Pony.ai to issue recall of autonomous driving software

Autonomous vehicle startup Pony.ai will issue a recall for three vehicles following an October crash in California, according to the National Highway Traffic and Safety Administration (NHTSA).

The agency said on Tuesday that this was the first recall of an automated driving system, Reuters first reported.

“Whether the vehicle is operated by a human driver or an automated driving system, the need to protect roadway users remains the same,” NHTSA Deputy Administrator Steven Cliff said in a statement. “As this first recall of an automated driving system underscores, NHTSA will ensure that vehicle manufacturers and developers prioritize safety while they usher in the latest technologies.”

Toyota-backed Pony.ai had been testing its pilot fleet of 10 Hyundai Kona EVs without a human safety operator in California for several months when one of its vehicles collided with a lane divider and a street sign in Fremont. No other vehicles were involved, and no one was injured, but the incident prompted the California Department of Motor Vehicles to suspend Pony’s driverless testing permit, as well as a formal inquiry from NHTSA.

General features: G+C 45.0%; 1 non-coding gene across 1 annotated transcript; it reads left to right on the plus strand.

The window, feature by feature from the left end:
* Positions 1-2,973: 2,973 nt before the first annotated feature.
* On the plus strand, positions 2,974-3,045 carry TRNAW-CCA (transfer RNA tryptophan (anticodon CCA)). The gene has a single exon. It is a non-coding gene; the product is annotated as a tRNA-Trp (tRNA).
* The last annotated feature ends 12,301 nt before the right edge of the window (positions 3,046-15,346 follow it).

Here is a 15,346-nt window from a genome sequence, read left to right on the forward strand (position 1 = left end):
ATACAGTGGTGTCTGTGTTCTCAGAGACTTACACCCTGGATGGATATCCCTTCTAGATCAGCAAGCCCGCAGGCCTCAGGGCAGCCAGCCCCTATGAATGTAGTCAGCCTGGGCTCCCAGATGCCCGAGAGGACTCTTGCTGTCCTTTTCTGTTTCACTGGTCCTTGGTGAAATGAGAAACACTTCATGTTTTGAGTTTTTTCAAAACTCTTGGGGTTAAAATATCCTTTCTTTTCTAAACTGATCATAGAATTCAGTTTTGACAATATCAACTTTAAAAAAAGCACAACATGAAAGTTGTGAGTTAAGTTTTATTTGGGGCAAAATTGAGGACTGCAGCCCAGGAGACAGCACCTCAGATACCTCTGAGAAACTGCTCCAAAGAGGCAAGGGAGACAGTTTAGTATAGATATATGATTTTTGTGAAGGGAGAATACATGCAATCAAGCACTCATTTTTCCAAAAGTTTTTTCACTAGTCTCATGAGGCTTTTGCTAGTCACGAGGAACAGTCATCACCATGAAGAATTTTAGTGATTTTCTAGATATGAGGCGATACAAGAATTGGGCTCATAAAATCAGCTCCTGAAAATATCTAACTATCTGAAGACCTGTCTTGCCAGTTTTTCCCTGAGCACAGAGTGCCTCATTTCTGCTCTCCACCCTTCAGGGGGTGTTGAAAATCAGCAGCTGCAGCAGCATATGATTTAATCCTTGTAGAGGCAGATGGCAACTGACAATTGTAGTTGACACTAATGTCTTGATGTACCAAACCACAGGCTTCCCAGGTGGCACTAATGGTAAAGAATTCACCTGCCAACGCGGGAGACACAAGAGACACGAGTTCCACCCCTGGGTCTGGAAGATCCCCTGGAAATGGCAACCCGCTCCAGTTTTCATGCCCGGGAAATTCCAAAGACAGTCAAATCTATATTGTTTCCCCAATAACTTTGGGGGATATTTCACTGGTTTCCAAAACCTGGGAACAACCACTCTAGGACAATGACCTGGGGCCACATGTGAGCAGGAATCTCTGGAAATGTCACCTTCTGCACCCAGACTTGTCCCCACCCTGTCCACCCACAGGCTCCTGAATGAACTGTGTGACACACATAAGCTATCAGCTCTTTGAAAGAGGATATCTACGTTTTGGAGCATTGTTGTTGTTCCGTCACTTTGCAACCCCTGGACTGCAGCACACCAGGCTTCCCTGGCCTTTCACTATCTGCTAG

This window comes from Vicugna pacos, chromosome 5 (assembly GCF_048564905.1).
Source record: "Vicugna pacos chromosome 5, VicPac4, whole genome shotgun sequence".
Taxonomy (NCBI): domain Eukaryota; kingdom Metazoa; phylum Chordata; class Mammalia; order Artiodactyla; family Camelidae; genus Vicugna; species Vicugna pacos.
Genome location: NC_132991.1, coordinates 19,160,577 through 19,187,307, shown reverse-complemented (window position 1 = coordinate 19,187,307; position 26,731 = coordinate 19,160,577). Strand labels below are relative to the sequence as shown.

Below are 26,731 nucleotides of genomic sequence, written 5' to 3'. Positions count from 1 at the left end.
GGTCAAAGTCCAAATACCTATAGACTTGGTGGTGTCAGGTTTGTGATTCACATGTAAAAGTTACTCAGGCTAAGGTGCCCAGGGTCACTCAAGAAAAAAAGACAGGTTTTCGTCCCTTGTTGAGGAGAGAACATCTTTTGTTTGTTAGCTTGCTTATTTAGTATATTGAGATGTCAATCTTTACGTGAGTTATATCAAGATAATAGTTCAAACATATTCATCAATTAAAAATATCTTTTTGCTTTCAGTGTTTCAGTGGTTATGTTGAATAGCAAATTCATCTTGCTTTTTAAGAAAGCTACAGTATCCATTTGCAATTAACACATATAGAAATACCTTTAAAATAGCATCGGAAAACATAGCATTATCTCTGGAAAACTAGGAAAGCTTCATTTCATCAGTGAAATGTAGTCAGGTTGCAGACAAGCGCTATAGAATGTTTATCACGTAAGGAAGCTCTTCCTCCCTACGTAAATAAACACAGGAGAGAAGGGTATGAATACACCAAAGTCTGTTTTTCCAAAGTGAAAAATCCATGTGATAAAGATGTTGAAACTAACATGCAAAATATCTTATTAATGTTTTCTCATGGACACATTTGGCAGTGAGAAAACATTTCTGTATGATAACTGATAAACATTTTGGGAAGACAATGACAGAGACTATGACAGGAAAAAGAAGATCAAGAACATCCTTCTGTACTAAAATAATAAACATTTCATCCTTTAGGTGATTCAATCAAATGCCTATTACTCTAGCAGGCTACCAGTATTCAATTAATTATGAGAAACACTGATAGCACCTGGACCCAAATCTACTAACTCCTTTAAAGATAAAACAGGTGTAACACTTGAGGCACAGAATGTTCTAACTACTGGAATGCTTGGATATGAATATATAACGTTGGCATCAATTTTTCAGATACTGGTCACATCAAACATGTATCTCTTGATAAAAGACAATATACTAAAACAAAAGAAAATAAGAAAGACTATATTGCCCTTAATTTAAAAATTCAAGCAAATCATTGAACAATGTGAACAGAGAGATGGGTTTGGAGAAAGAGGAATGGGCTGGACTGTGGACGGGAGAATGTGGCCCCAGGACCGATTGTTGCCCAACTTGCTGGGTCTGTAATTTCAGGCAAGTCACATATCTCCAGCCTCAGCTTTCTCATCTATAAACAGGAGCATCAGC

The agency told Pony.ai it believed the software had a safety defect and requested a recall, the startup said in a filing.

The software issue in the vehicle that crashed was also found in two other Pony.ai vehicles, all three of which have been repaired, according to the startup. Pony also said it has updated its software code.

“This was the first and only time such an incident has occurred in a Pony.ai autonomous vehicle,” a Pony.ai spokesperson told TechCrunch, noting that the startup has completed more than 6 million real-world autonomous driving miles and 305,617 miles driven autonomously in California last year.

Pony’s driverless permit will remain suspended until the DMV has verified that the startup has taken appropriate action to correct the deficiency that caused the suspension, an agency spokesperson told TechCrunch. Pony’s drivered testing permit in California remains unaffected.

Earlier this week, Pony.ai said its valuation has surged to $8.5 billion after the close of its Series D funding round. While the startup hasn’t had the best of luck in the United States, due to its U.S. trucking division all but dissolving and several key executives leaving to start rival companies, it is steadily building out its trucking and robotaxi business in China.

Update: This article was updated to include a statement from the California DMV.